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Secretion systems, bacterial
A remarkable evolution of secretion systems to transport substances across the cell envelope (= cytoplasmic membrane + cell wall and possibly + outer membrane) has occured in bacteria. Bacterial secretion systems are "nanomachines" in the form of protein complexes located to the cell membranes. In pathogenic bacteria, their function is to secrete different substances, so-called effector molecules, which are predominantly proteins, which allow the bacterium to colonize or invade the host cell. The effector molecules can also manipulate the host cell so that it is less likely to survive the bacterial infection, because they constitute toxins, adhesins, or degradation enzymes, etc. The secretion systems are, thus, very important virulence factors and they can be divided into different types depending on their composition, structure, mechanism and evolutionary relationship. Gram-negative and gram-positive bacteria can have (at least) eight and (at least) four different secretion systems, respectively, and there are two fundamentally different mechanisms (one-step and two-step mechanism).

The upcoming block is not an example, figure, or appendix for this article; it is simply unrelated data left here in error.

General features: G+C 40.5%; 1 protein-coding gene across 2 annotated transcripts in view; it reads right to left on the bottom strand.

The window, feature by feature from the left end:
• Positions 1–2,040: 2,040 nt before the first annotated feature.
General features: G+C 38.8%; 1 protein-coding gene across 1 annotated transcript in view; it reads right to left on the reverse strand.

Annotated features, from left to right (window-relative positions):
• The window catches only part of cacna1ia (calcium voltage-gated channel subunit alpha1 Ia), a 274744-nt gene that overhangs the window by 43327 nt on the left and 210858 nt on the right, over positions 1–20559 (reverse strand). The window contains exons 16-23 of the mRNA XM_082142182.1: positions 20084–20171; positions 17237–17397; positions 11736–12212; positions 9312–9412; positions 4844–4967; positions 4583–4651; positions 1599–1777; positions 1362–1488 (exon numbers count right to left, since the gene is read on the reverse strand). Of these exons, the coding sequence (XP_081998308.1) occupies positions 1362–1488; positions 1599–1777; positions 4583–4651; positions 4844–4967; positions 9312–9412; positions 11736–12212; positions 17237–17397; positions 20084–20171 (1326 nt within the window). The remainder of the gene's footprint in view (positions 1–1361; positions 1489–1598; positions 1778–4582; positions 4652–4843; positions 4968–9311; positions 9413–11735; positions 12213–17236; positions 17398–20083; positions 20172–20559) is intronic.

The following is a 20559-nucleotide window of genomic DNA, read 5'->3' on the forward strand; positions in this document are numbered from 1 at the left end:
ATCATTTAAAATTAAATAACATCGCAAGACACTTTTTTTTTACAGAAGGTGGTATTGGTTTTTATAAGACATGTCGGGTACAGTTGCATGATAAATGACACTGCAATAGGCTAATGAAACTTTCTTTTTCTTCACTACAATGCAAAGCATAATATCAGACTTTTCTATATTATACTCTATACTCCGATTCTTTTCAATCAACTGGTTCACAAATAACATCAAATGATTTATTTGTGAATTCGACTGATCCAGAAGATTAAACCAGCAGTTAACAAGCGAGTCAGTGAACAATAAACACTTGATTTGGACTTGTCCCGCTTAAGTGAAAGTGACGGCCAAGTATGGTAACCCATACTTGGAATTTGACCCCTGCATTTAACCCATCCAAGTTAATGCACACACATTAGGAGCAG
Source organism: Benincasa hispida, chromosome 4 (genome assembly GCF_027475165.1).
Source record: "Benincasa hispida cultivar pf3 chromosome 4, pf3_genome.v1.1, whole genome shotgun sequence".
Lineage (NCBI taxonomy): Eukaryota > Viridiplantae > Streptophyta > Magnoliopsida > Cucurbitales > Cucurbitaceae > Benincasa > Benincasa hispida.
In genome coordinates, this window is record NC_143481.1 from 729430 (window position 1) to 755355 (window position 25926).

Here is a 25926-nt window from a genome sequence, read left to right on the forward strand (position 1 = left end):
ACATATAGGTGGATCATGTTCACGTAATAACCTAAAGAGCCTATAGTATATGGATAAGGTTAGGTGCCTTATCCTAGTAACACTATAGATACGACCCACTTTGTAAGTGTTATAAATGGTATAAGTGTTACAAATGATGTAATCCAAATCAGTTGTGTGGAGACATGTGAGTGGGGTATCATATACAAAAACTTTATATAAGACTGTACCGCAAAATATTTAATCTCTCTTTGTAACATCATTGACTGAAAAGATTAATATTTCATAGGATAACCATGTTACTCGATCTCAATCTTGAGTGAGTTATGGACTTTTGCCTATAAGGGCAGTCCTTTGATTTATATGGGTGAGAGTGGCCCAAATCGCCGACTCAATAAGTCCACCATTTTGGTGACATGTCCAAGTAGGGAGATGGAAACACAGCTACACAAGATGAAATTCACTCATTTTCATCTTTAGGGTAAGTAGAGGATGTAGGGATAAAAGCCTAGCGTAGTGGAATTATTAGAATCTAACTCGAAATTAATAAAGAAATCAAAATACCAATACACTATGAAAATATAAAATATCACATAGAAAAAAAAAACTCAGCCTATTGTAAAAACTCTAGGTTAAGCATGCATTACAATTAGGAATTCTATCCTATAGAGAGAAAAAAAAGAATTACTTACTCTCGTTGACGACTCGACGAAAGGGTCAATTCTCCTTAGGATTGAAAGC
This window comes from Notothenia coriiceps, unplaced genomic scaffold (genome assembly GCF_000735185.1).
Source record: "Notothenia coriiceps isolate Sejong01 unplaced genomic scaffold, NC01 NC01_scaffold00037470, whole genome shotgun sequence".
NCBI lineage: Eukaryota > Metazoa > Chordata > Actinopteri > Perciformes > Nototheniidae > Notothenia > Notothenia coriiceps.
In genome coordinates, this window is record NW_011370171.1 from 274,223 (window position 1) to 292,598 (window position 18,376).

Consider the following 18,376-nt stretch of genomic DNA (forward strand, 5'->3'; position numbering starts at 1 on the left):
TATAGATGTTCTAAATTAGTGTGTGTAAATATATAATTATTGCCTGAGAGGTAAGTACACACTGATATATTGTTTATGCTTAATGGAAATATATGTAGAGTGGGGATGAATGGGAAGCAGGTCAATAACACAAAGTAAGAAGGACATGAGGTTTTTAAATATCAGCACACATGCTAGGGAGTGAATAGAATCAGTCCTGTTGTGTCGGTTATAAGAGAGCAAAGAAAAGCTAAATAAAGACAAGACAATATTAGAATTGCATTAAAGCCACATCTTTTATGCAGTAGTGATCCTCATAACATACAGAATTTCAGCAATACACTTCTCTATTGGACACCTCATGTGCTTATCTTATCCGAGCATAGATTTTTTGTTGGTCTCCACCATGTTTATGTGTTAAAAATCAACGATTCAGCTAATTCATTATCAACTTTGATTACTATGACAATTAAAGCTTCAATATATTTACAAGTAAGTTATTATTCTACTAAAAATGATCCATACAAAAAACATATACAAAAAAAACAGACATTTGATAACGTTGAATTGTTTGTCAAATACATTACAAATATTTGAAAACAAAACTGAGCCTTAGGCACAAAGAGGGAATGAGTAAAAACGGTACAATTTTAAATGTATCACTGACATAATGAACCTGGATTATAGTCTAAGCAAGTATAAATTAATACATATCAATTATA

Through the one-step mechanism, the effector molecules are transported directly across the bacterial cell membrane(s) into the host cell and this can occur in both gram-negative and gram-positive bacteria. Through the two-step mechanism, the effector molecules are first transported through the plasma membrane to the periplasmic space of the bacterium and then by means of other protein complexes through the outer membrane and into the host cell. This can only happen in gram-negative bacteria.
Secretion across the plasma membrane
Secretion across the plasma membrane occurs in both gram-positive and gram-negative bacteria and there are three main systems for this type of transport:
Secretion across the outer membrane
Of course, secretion across the outer membrane only needs to occur in gram-negative bacteria and through either the one-step mechanism or the two-step mechanism.
Different principle types of secretion
The secretion systems are usually divided into the following seven main types, but this division is not complete and sometimes not entirely clear. Then there are also subtypes of these main types: